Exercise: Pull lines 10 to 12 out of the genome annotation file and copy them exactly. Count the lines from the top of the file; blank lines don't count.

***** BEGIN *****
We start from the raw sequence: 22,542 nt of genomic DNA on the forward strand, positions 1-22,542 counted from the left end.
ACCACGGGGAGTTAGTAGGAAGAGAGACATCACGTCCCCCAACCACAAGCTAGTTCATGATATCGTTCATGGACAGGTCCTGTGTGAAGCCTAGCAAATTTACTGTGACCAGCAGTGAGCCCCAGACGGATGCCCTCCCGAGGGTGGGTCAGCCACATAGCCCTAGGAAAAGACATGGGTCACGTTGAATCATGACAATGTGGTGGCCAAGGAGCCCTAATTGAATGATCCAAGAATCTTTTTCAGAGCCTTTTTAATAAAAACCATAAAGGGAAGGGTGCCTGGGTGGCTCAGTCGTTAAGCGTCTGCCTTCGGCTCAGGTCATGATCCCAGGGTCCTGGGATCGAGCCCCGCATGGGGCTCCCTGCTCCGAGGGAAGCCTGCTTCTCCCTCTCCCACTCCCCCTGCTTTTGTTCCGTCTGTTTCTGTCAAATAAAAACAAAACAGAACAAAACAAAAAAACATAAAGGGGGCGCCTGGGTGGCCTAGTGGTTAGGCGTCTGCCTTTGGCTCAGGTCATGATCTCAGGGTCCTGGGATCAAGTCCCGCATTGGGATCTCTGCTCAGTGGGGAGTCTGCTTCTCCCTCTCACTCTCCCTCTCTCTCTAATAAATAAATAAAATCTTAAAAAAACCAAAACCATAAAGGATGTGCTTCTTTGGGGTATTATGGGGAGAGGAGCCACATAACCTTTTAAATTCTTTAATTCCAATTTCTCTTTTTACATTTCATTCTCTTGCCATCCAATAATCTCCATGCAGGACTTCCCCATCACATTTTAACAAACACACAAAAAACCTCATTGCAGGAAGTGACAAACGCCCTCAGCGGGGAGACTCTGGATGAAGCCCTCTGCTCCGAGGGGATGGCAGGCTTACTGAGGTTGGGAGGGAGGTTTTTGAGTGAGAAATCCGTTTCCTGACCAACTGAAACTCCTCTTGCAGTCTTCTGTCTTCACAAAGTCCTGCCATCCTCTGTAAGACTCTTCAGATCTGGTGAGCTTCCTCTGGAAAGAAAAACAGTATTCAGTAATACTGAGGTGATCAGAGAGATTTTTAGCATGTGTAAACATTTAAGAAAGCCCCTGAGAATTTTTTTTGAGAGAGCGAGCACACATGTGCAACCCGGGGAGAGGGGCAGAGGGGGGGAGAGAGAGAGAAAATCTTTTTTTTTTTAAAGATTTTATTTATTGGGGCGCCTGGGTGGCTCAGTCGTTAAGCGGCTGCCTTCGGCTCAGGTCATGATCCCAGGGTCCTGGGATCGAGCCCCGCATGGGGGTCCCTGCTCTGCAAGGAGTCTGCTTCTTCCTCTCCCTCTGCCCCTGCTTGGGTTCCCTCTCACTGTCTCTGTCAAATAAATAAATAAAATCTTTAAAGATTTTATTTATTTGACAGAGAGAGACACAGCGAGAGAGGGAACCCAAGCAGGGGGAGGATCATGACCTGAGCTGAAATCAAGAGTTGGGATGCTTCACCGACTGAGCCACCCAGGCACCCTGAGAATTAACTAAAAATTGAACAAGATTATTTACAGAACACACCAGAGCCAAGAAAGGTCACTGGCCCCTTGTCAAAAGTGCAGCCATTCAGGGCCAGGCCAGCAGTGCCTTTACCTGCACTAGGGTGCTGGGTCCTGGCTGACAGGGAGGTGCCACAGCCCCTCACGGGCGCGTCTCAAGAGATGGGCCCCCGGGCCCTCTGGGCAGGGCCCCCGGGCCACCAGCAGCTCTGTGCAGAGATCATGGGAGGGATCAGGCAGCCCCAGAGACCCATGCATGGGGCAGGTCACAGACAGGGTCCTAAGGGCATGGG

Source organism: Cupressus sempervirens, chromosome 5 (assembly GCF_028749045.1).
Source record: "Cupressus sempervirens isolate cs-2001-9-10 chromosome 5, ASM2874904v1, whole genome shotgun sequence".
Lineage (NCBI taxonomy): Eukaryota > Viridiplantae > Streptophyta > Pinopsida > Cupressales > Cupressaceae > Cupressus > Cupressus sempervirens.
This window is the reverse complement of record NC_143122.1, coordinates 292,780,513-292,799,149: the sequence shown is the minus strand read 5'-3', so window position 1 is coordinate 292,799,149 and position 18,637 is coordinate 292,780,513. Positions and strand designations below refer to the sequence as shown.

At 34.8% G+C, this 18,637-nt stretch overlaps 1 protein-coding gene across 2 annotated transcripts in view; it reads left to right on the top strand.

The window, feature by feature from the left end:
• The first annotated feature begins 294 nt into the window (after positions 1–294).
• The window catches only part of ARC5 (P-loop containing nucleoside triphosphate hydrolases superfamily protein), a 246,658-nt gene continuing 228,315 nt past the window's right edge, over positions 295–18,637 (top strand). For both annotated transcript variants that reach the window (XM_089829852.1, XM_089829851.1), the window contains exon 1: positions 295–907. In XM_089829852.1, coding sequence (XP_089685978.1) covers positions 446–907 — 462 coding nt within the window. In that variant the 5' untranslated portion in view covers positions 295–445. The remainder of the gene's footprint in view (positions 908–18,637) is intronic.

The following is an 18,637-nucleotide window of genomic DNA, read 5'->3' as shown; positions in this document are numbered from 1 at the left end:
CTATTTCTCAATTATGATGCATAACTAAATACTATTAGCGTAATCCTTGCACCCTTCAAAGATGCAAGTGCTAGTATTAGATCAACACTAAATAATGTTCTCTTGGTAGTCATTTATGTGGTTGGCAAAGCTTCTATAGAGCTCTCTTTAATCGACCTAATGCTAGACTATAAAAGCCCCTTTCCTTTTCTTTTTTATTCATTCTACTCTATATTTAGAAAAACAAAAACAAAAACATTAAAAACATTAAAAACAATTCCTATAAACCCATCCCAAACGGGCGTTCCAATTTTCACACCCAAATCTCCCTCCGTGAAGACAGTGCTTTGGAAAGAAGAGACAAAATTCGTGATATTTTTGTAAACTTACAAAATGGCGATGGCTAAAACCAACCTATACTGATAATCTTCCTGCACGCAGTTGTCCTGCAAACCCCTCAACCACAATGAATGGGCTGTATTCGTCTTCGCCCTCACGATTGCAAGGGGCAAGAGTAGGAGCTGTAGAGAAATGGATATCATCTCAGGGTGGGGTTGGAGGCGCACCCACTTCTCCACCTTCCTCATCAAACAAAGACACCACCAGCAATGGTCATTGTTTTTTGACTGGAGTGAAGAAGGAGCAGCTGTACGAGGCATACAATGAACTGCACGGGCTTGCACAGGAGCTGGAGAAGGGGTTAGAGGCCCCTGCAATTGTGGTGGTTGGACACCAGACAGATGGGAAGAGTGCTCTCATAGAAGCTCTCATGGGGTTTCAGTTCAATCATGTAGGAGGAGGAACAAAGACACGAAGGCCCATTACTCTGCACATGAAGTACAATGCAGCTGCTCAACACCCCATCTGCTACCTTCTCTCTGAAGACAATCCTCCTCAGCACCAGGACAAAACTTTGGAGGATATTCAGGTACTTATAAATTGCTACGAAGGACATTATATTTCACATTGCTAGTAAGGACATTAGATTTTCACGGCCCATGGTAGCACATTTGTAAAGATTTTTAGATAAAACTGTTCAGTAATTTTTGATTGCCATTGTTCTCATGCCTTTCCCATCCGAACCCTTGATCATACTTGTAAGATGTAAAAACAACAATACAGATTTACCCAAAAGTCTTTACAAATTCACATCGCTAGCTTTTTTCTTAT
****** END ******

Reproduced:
• The window catches only part of ARC5 (P-loop containing nucleoside triphosphate hydrolases superfamily protein), a 246,658-nt gene continuing 228,315 nt past the window's right edge, over positions 295–18,637 (top strand). For both annotated transcript variants that reach the window (XM_089829852.1, XM_089829851.1), the window contains exon 1: positions 295–907. In XM_089829852.1, coding sequence (XP_089685978.1) covers positions 446–907 — 462 coding nt within the window. In that variant the 5' untranslated portion in view covers positions 295–445. The remainder of the gene's footprint in view (positions 908–18,637) is intronic.

The following is an 18,637-nucleotide window of genomic DNA, read 5'->3' as shown; positions in this document are numbered from 1 at the left end:
CTATTTCTCAATTATGATGCATAACTAAATACTATTAGCGTAATCCTTGCACCCTTCAAAGATGCAAGTGCTAGTATTAGATCAACACTAAATAATGTTCTCTTGGTAGTCATTTATGTGGTTGGCAAAGCTTCTATAGAGCTCTCTTTAATCGACCTAATGCTAGACTATAAAAGCCCCTTTCCTTTTCTTTTTTATTCATTCTACTCTATATTTAGAAAAACAAAAACAAAAACATTAAAAACATTAAAAACAATTCCTATAAACCCATCCCAAACGGGCGTTCCAATTTTCACACCCAAATCTCCCTCCGTGAAGACAGTGCTTTGGAAAGAAGAGACAAAATTCGTGATATTTTTGTAAACTTACAAAATGGCGATGGCTAAAACCAACCTATACTGATAATCTTCCTGCACGCAGTTGTCCTGCAAACCCCTCAACCACAATGAATGGGCTGTATTCGTCTTCGCCCTCACGATTGCAAGGGGCAAGAGTAGGAGCTGTAGAGAAATGGATATCATCTCAGGGTGGGGTTGGAGGCGCACCCACTTCTCCACCTTCCTCATCAAACAAAGACACCACCAGCAATGGTCATTGTTTTTTGACTGGAGTGAAGAAGGAGCAGCTGTACGAGGCATACAATGAACTGCACGGGCTTGCACAGGAGCTGGAGAAGGGGTTAGAGGCCCCTGCAATTGTGGTGGTTGGACACCAGACAGATGGGAAGAGTGCTCTCATAGAAGCTCTCATGGGGTTTCAGTTCAATCATGTAGGAGGAGGAACAAAGACACGAAGGCCCATTACTCTGCACATGAAGTACAATGCAGCTGCTCAACACCCCATCTGCTACCTTCTCTCTGAAGACAATCCTCCTCAGCACCAGGACAAAACTTTGGAGGATATTCAGGTACTTATAAATTGCTACGAAGGACATTATATTTCACATTGCTAGTAAGGACATTAGATTTTCACGGCCCATGGTAGCACATTTGTAAAGATTTTTAGATAAAACTGTTCAGTAATTTTTGATTGCCATTGTTCTCATGCCTTTCCCATCCGAACCCTTGATCATACTTGTAAGATGTAAAAACAACAATACAGATTTACCCAAAAGTCTTTACAAATTCACATCGCTAGCTTTTTTCTTAT